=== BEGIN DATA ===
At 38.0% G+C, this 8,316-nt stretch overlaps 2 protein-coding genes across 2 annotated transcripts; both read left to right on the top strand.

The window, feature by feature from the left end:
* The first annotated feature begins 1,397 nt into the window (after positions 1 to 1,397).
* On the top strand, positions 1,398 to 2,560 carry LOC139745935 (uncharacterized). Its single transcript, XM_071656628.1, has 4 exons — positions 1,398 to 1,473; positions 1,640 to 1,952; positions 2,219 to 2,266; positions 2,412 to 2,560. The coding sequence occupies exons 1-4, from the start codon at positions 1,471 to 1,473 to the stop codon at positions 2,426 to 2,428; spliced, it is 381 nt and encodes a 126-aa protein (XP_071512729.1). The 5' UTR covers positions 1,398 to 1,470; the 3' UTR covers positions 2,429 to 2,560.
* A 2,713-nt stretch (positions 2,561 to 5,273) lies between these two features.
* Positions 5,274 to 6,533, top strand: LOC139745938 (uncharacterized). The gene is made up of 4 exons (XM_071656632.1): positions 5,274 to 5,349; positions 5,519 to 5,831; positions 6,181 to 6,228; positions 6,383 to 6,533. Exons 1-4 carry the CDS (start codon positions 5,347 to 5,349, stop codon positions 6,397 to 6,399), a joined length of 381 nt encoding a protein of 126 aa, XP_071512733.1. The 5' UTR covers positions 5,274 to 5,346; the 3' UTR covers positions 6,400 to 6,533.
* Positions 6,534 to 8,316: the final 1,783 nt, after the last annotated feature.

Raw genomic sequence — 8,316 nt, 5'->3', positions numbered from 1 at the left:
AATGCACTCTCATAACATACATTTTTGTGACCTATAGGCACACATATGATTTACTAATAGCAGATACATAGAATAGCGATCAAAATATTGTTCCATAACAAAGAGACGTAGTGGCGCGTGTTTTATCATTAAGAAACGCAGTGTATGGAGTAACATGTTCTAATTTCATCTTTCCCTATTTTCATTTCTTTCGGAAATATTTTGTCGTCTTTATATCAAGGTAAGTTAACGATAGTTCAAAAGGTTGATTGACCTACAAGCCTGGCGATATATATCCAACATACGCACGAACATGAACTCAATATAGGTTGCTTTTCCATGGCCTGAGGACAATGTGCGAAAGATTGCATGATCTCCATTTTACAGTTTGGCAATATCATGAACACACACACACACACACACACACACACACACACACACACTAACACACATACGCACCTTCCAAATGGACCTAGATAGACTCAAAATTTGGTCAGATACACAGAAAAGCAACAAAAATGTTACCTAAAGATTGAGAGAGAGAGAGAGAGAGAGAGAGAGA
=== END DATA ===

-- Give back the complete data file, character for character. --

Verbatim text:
At 38.0% G+C, this 8,316-nt stretch overlaps 2 protein-coding genes across 2 annotated transcripts; both read left to right on the top strand.

The window, feature by feature from the left end:
* The first annotated feature begins 1,397 nt into the window (after positions 1 to 1,397).
* On the top strand, positions 1,398 to 2,560 carry LOC139745935 (uncharacterized). Its single transcript, XM_071656628.1, has 4 exons — positions 1,398 to 1,473; positions 1,640 to 1,952; positions 2,219 to 2,266; positions 2,412 to 2,560. The coding sequence occupies exons 1-4, from the start codon at positions 1,471 to 1,473 to the stop codon at positions 2,426 to 2,428; spliced, it is 381 nt and encodes a 126-aa protein (XP_071512729.1). The 5' UTR covers positions 1,398 to 1,470; the 3' UTR covers positions 2,429 to 2,560.
* A 2,713-nt stretch (positions 2,561 to 5,273) lies between these two features.
* Positions 5,274 to 6,533, top strand: LOC139745938 (uncharacterized). The gene is made up of 4 exons (XM_071656632.1): positions 5,274 to 5,349; positions 5,519 to 5,831; positions 6,181 to 6,228; positions 6,383 to 6,533. Exons 1-4 carry the CDS (start codon positions 5,347 to 5,349, stop codon positions 6,397 to 6,399), a joined length of 381 nt encoding a protein of 126 aa, XP_071512733.1. The 5' UTR covers positions 5,274 to 5,346; the 3' UTR covers positions 6,400 to 6,533.
* Positions 6,534 to 8,316: the final 1,783 nt, after the last annotated feature.

Raw genomic sequence — 8,316 nt, 5'->3', positions numbered from 1 at the left:
AATGCACTCTCATAACATACATTTTTGTGACCTATAGGCACACATATGATTTACTAATAGCAGATACATAGAATAGCGATCAAAATATTGTTCCATAACAAAGAGACGTAGTGGCGCGTGTTTTATCATTAAGAAACGCAGTGTATGGAGTAACATGTTCTAATTTCATCTTTCCCTATTTTCATTTCTTTCGGAAATATTTTGTCGTCTTTATATCAAGGTAAGTTAACGATAGTTCAAAAGGTTGATTGACCTACAAGCCTGGCGATATATATCCAACATACGCACGAACATGAACTCAATATAGGTTGCTTTTCCATGGCCTGAGGACAATGTGCGAAAGATTGCATGATCTCCATTTTACAGTTTGGCAATATCATGAACACACACACACACACACACACACACACACACACACACACTAACACACATACGCACCTTCCAAATGGACCTAGATAGACTCAAAATTTGGTCAGATACACAGAAAAGCAACAAAAATGTTACCTAAAGATTGAGAGAGAGAGAGAGAGAGAGAGAGAGA